Many drivers on our roads today can claim that they have driven for maybe twenty or even thirty years or more, but how many can make the claim of having been involved in the trucking industry for a lifetime? Robert “Bob” Ewing of Golden, Colorado, one of my mentors, who was actually conceived in a truck, is someone who can. From day one (or even sooner), Bob has been around trucks. Son of Delbert and Mildred Ewing, since his birth in September of 1947, Bob has been around the industry – and loved it.
Bob’s dad Delbert got his start in trucking even further back in time, driving for R.D. Lewis Banana Company. Started by his brother-in-law, R.D. Lewis had the original ICC authority to haul bananas into Colorado. Later, Delbert switched over to Carroll Lines of Pueblo, Colorado, where he began hauling gasoline. Delbert and Mildred ran off and eloped in Texas in October of 1946. Shortly thereafter, while working for Carroll Lines, Bobby was conceived in one of their trucks. Talk about “starting out in a truck” – you can’t go any further back than conception!
Bob grew up around J.A. Sharoff, which was one of the premier trucking outfits in Colorado that started in 1929. Bob’s father, Delbert, was the truck boss at J.A. Sharoff, a company that specialized in hauling meat and eggs. With a fleet of mostly narrow-nose Kenworths pulling reefers, Delbert brought about the classic J.A. Sharoff paint job, which was red with black and white striping. And that’s where Bob’s first job in trucking came from. In the mid ‘50s, Bobby, then just eight years old, would climb into the reefers through the front vent doors and get meat hooks out of the trailer so they could scale heavy loads. Making $0.50 per trailer (not a bad wage for an 8-year-old kid in 1955), Bobby has been working in and around trucks ever since.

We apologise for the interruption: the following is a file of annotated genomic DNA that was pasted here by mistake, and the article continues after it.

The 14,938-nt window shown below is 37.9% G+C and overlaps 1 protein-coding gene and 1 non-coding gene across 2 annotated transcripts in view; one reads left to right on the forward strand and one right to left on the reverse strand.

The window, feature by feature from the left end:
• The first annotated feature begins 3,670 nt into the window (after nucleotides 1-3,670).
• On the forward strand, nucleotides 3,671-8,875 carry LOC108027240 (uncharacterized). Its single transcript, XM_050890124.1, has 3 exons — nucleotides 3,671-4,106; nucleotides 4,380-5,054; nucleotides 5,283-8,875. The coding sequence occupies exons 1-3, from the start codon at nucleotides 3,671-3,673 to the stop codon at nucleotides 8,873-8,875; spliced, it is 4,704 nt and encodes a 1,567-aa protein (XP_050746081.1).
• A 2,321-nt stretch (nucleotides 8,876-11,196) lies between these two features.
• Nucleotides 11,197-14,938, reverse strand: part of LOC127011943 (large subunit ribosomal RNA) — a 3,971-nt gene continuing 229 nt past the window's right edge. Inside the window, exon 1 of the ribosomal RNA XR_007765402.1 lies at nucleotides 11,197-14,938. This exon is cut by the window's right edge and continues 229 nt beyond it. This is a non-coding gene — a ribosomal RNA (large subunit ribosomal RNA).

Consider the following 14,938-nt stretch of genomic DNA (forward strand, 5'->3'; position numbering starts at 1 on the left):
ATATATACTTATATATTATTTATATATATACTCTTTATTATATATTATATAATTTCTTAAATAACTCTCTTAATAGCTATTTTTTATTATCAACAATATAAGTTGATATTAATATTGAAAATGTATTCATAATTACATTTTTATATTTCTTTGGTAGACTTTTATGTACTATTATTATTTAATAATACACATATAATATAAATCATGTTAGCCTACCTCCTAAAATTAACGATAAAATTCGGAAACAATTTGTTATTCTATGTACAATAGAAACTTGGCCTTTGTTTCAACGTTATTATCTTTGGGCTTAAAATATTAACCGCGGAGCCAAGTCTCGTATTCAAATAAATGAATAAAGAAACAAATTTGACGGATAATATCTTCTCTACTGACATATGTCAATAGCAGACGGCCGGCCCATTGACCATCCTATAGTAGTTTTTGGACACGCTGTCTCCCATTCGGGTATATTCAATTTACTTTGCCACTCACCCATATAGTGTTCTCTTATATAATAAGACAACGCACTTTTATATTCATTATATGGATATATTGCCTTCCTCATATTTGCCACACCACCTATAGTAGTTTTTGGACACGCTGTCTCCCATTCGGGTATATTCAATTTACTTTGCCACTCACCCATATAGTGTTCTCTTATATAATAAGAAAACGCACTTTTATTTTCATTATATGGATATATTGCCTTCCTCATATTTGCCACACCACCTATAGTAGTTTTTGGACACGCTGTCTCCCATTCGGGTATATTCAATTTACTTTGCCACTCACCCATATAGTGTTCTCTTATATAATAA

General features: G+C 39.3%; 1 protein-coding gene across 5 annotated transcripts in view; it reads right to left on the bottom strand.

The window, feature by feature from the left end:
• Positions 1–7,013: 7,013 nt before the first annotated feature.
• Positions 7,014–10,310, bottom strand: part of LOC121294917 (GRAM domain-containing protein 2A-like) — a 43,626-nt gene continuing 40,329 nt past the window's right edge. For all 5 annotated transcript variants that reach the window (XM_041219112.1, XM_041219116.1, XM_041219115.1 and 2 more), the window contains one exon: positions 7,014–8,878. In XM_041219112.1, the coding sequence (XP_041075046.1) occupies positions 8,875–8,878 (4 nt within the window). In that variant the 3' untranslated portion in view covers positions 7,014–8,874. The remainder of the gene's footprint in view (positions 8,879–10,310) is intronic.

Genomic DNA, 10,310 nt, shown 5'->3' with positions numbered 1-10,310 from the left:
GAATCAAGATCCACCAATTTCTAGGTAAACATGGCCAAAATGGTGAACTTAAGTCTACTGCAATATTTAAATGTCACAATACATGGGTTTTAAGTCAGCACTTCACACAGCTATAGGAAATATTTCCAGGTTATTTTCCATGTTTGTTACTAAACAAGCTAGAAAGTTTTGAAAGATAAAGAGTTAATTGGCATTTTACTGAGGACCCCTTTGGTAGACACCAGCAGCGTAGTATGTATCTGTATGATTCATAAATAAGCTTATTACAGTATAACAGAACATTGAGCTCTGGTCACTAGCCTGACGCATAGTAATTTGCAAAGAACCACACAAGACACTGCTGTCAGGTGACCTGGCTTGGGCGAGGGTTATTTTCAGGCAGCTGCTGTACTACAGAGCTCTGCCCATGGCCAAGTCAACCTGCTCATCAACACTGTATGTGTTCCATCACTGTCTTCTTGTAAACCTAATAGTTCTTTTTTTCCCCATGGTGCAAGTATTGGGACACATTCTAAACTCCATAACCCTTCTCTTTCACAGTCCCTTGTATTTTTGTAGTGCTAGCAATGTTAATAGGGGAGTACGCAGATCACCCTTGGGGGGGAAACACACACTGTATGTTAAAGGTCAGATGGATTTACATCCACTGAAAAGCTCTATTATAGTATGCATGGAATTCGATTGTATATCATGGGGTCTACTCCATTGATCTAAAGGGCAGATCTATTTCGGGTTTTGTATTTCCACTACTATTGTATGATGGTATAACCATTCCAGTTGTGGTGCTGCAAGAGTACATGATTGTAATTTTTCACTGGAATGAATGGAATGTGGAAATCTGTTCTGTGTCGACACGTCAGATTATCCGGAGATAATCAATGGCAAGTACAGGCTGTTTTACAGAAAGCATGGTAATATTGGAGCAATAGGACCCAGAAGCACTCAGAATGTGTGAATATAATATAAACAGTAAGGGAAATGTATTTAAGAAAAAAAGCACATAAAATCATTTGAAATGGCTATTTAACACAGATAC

In 1965 major flooding hit the Denver area and Bob, still very much interested in trucking, experienced driving a full-sized rig for the first time. At that time, J.A. Sharoff had their yard near 13th and Umatilla in Denver, which sits in a low spot. With flooding approaching and plenty of the city already underwater, J.A. Sharoff was trying to get their trucks out of the yard to higher ground. Delbert put Bob in one of the company’s classic Kenworths, and Bob successfully trucked across Denver to the Denargo Market safely.
Attending college from 1965 to 1969, Bob would return to trucking in the late ‘60s. J.A. Sharoff had shut down and Delbert (Bob’s dad) had begun United Packing of Iowa (UPI), the continuation of the Sharoff company. Running primarily cabover and conventional Peterbilts, in 1969 Bob began driving for UPI until 1971 when he bought his first truck – a 1965 Emeryville cabover International, which was powered by a 262 Cummins with a 4×4 set of sticks, and riding on a rubber-block suspension.
Leasing to North Park Transport, Bob hauled scheduled freight, specialized flatbed, lumber and steel – he even pulled a specialized convertible flatbed that could be turned into a van trailer with panels. In empty form, the panels sat at the very back of the trailer, acting much like a wind-brake. So much so, in fact, he would get better fuel mileage running loaded than empty! From there he would buy a near-new 1972 W900A Kenworth with a 350 Cummins and 4×4. Bob would run this truck, hauling meat and produce, into the southeastern United States. Bob eventually sold this W900A to his father.
In 1974, Bobby, now in his late 20s and having spent many of his years around trucks and trucking, opened Ewing’s Diesel Service – a repair shop in Denver that he would eventually move to Rip Griffin’s Truck Stop in Limon, CO. Aside from decades of driving, Bob has also had significant experience wrenching on trucks. Considered to be among the top Cummins mechanics in the country back then, Bob has rebuilt and “turned-up” more engines than most drivers have ever seen. At one point, using various turbo components lying around the shop, Bob assembled a turbocharger that could produce 60-psi of boost, which was nothing to scoff at in the days of mechanical engines. Running the shop until 1981, Bob would eventually work for his father again at Delbert’s new outfit – Texas Intermountain Transportation (TIMT) – as a mechanic and driver.